This week HBO premieres McMillion$, a six-part documentary miniseries about a scam to steal $24 million from McDonalds' Monopoly game/promotion during the 1990s. The series introduces us the man who masterminded the scheme, as well as the law-enforcement officers who worked to take him down. And it all comes from executive producer Mark Wahlberg. Which may sound strange, as nothing about Wahlberg's persona as an actor or a celebrity would seem to suggest he'd be inclined to produce a documentary miniseries. Even if you knew about his producing ventures, it's most likely you'd have heard about Entourage, the most Wahlberg-esque TV show of them all, mostly because it was loosely based on his life in Hollywood.
But starting with Entourage in 2004, Wahlberg has had a hand in producing over 30 films and TV shows. As far as his television credits are concerned, many of them might take you by surprise:
The 2008 HBO series starring Gabriel Byrne as a therapist took a ton of chances when it came to formatting. It was a half-hour drama that aired five times a week, with each weekday episode focusing on a different patient, while the Friday episodes saw Byrne visit his own therapist (played by Dianne Wiest). The ratings were never great, but the show was an unapologetic actors' showcase, showing off the talents of Byrne, Wiest, Debra Winger, Hope Davis, Josh Charles, Mia Wasikowska, Dane DeHaan, and many more.
For five seasons, we followed the bloody, underhanded world of bootlegging via Atlantic City booze baron Nucky Thompson, played by Steve Buscemi at his darkest and most foreboding. Despite its pedigree, Boardwalk Empire never quite lived up to HBO's hopes that it could be the networks next Sopranos, but it was a respectable drama that won an Emmy award for Bobby Cannavale and provided a showcase for some great perforamces from Buscemi, Gretchen Mol, Jeffrey Wright and Dabney Coleman.
The actual experience of watching How to Make It in America was never as fun as talking about How to Make it in America. As the east coast Entourage, this is the other show that you might have been able to pick out as a Mark Wahlberg joint. Bryan Greenberg and Victor Rasuk starred as two best buds looking to attain the American Dream, which in this case involved designing the world's best fashion jeans and getting rich as hell. All under the auspices of the greatest theme song you could ever ask for.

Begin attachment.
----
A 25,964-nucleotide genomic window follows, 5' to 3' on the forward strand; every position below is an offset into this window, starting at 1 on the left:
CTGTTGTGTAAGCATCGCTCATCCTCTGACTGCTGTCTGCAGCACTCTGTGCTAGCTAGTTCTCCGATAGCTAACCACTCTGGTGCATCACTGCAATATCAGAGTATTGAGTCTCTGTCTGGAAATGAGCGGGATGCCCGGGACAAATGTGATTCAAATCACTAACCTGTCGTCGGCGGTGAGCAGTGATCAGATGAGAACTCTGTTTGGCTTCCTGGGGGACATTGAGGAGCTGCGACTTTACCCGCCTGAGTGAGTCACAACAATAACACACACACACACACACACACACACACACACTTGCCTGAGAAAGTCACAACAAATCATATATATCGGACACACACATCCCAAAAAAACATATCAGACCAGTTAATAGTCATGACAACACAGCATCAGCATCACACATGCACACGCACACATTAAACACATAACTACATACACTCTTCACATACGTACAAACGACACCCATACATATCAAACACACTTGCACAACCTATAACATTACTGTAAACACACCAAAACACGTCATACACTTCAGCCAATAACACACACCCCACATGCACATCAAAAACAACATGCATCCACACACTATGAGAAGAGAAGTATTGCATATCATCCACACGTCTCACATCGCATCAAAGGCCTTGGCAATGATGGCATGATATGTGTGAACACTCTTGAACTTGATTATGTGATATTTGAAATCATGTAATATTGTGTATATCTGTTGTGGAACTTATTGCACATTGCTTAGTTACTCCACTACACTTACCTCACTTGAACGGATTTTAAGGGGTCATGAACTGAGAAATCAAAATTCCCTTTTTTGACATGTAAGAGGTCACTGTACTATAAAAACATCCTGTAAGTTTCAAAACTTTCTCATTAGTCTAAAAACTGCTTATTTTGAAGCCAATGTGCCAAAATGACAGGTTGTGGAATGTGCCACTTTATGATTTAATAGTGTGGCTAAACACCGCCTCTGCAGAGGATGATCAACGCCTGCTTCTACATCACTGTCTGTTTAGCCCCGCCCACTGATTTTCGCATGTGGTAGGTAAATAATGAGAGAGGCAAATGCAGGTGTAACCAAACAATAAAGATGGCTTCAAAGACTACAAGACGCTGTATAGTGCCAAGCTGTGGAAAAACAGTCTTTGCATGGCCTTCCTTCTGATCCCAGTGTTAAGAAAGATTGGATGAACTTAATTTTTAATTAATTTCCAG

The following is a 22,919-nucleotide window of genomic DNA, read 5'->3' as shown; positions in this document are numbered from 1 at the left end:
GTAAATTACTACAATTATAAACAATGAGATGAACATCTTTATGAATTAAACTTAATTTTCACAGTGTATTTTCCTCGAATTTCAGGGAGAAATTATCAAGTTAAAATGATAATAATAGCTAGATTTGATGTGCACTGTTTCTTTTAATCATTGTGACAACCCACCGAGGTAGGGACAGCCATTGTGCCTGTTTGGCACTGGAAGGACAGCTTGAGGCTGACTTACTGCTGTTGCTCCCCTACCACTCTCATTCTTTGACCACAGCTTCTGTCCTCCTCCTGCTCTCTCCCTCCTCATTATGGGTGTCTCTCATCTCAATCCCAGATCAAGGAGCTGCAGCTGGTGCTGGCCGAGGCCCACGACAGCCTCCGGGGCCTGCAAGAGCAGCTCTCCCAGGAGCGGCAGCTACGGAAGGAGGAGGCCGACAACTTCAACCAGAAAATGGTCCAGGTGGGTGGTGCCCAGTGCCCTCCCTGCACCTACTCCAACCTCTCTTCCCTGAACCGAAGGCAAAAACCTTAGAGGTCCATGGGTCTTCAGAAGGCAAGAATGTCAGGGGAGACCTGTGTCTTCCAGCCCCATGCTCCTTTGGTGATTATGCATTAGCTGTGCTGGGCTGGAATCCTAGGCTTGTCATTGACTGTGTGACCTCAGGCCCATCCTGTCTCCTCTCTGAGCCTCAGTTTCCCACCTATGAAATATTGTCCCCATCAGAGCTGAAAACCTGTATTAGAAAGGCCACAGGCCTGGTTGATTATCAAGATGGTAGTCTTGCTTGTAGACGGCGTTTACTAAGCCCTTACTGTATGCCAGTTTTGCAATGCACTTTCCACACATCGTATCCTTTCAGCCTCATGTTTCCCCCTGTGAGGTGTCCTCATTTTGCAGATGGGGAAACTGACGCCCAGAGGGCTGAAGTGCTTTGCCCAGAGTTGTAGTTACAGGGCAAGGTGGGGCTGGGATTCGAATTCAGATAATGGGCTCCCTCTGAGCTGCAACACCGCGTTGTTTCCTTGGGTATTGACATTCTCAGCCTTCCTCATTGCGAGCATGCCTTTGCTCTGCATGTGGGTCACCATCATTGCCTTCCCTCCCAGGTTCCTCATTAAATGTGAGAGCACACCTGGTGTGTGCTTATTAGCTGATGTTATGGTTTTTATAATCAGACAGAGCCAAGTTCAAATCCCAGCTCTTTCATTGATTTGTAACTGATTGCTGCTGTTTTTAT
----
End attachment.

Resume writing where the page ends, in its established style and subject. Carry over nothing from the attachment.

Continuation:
Wahlberg's film projects tend to have a lot in common. They're usually about snipers or soldiers or something very gun-based (think Lone Survivor or Contraband). Shooter, based on the 2007 Antoine Fuqua film in which Wahlberg played expert marksman Bob Lee Swagger, fits neatly into his list of IMDb credits. The fact that the film became a series, with Ryan Phillippe in the starring role and Wahlberg producing, may surprise some fans. What makes this one unique isn't the subject matter, but the fact that the series didn't run on HBO like every other title on this list, airing instead on USA, where it flew under the radar for three seasons.
There's a swagger to Ballers that definitely feels familiar when thinking about Wahlberg's other ventures. It's just weird to think that any TV show where The Rock stars as an elite sports-management bigwig existed at all, let alone that it ran for five seasons!
As for McMillion$, the HBO docuseries is the first project to emerge from Wahlberg's recently formed nonscripted production comedy, Unrealistic Ideas. It premieres Monday February 3rd at 10:00 PM ET on HBO.
Joe Reid is the Managing Editor at Primetimer and co-host of the This Had Oscar Buzz podcast. His work has appeared in Decider, NPR, HuffPost, The Atlantic, Slate, Polygon, Vanity Fair, The Herald Sun, Vulture, The A.V. Club and more.